SHORTLISTED FOR THE ERNEST SCOTT HISTORY PRIZE
Over a century before the Mabo case recognised Native Title and rejected the doctrine of Terra Nullius, Aboriginal land rights were briefly acknowledged in two Australian colonies. Paved with Good Intentions, reveals the many strong declarations in favour of Aboriginal land rights in early Colonial times, and shows how this language was twisted and remodelled to support dispossession of Aborigines. South Australia and Port Phillip were settled in the mid-1830s, under very different circumstances to earlier colonies. A new wave of colonists comprising entrepreneurs and humanitarians jostled for ascendancy, with Aboriginals caught between good intentions and voracious demands.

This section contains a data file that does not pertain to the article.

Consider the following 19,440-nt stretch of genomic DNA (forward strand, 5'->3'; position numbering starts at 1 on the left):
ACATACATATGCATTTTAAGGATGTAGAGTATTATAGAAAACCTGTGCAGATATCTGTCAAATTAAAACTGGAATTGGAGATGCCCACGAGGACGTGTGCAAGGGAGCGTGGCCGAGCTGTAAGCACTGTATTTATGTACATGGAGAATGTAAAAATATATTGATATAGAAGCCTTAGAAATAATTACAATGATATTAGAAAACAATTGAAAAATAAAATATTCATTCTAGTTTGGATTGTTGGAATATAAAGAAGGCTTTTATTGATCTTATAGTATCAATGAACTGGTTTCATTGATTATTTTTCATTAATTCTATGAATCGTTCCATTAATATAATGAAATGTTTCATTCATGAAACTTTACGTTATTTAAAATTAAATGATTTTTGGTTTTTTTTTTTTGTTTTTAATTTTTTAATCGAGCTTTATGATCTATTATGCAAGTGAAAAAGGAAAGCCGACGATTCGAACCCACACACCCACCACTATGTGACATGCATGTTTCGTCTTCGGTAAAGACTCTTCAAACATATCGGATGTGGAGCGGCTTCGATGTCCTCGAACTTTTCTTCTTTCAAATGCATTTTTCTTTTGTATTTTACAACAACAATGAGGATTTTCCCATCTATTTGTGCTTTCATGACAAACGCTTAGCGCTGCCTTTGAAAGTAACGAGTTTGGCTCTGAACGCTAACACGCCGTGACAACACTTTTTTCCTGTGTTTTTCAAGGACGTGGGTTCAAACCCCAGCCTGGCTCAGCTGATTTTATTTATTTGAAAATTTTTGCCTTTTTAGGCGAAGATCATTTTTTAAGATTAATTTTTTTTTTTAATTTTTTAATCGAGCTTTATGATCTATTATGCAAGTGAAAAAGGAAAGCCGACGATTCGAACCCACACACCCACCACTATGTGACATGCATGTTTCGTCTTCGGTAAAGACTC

As settlers seized nearly 20 million acres of Aboriginal country, the original owners of the land were pushed to the margins—offered “protection” and assimilation instead of recognition of their legal rights.
Hannah Robert is a lecturer at La Trobe University Law School whose writing has appeared in The Conversation, the Good Weekend, the Journal of Law and Medicine, and the Australian Feminist Law Journal.
Paperback, RRP $34.95